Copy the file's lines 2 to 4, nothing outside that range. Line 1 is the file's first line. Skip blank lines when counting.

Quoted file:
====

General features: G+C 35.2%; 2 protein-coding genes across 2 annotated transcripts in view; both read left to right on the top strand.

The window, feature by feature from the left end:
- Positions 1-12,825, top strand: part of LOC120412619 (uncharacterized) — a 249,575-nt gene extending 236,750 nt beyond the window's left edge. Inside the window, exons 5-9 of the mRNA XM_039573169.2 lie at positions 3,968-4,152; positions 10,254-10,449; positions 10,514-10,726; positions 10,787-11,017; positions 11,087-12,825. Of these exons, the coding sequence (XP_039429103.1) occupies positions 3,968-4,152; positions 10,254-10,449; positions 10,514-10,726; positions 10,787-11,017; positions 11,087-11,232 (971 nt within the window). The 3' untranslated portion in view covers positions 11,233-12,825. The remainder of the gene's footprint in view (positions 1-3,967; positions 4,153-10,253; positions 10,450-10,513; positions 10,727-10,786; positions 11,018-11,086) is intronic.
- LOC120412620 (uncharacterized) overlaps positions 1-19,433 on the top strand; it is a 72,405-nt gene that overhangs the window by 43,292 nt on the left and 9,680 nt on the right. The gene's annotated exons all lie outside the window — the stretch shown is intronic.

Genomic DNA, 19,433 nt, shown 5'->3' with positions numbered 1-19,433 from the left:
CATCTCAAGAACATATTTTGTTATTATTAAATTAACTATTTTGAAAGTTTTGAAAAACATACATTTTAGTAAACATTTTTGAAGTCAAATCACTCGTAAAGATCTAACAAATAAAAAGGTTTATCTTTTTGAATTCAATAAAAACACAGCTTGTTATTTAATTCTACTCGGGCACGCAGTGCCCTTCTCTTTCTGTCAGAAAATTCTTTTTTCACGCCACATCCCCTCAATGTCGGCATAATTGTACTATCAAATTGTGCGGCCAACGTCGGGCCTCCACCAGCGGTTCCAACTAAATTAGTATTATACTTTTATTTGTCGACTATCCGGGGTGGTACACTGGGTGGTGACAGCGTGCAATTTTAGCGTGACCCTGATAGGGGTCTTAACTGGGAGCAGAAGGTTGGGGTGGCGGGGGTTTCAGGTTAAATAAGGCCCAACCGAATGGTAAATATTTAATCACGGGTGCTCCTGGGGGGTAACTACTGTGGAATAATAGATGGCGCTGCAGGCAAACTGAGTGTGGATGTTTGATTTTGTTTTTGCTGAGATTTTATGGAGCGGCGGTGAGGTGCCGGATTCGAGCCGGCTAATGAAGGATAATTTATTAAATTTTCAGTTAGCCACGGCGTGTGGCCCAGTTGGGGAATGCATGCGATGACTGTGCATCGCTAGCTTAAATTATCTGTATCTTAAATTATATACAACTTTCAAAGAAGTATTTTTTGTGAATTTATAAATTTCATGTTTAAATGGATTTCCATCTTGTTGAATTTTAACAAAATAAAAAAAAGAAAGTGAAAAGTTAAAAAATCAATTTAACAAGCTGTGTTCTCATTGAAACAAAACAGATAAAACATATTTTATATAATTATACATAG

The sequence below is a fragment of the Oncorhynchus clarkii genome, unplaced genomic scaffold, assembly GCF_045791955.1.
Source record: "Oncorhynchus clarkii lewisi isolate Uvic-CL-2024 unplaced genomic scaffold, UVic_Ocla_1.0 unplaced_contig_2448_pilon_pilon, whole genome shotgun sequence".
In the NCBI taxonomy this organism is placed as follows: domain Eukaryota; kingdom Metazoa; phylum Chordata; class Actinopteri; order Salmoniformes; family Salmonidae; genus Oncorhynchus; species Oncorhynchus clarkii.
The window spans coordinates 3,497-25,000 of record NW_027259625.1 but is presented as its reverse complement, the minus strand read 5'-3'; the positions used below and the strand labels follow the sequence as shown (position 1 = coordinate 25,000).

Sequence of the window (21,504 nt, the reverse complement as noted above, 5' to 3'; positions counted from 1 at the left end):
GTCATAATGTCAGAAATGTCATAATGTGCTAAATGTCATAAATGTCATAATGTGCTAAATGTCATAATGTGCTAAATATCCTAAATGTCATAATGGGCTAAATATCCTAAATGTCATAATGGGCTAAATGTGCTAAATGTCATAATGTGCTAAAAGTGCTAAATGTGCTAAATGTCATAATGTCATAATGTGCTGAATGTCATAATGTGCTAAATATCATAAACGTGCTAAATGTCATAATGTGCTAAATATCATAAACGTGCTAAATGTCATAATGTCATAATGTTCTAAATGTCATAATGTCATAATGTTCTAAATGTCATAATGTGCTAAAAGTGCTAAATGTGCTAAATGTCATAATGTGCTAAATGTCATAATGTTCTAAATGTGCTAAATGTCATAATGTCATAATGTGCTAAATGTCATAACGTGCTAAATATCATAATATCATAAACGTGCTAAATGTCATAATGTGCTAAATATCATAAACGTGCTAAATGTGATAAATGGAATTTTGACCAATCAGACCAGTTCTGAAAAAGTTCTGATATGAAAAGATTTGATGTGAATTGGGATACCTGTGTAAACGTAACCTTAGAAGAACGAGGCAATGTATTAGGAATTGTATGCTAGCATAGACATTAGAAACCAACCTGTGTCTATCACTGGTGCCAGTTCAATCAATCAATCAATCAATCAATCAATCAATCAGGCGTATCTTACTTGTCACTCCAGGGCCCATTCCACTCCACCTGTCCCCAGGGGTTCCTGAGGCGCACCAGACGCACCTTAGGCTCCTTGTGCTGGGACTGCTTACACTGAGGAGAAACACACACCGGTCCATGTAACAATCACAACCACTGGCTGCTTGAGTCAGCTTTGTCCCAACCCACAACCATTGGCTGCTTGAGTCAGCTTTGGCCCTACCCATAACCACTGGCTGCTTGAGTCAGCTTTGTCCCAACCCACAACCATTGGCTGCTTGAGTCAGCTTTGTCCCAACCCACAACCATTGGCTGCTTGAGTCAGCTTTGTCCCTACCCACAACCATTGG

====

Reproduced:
The window, feature by feature from the left end:
- Positions 1-12,825, top strand: part of LOC120412619 (uncharacterized) — a 249,575-nt gene extending 236,750 nt beyond the window's left edge. Inside the window, exons 5-9 of the mRNA XM_039573169.2 lie at positions 3,968-4,152; positions 10,254-10,449; positions 10,514-10,726; positions 10,787-11,017; positions 11,087-12,825. Of these exons, the coding sequence (XP_039429103.1) occupies positions 3,968-4,152; positions 10,254-10,449; positions 10,514-10,726; positions 10,787-11,017; positions 11,087-11,232 (971 nt within the window). The 3' untranslated portion in view covers positions 11,233-12,825. The remainder of the gene's footprint in view (positions 1-3,967; positions 4,153-10,253; positions 10,450-10,513; positions 10,727-10,786; positions 11,018-11,086) is intronic.
- LOC120412620 (uncharacterized) overlaps positions 1-19,433 on the top strand; it is a 72,405-nt gene that overhangs the window by 43,292 nt on the left and 9,680 nt on the right. The gene's annotated exons all lie outside the window — the stretch shown is intronic.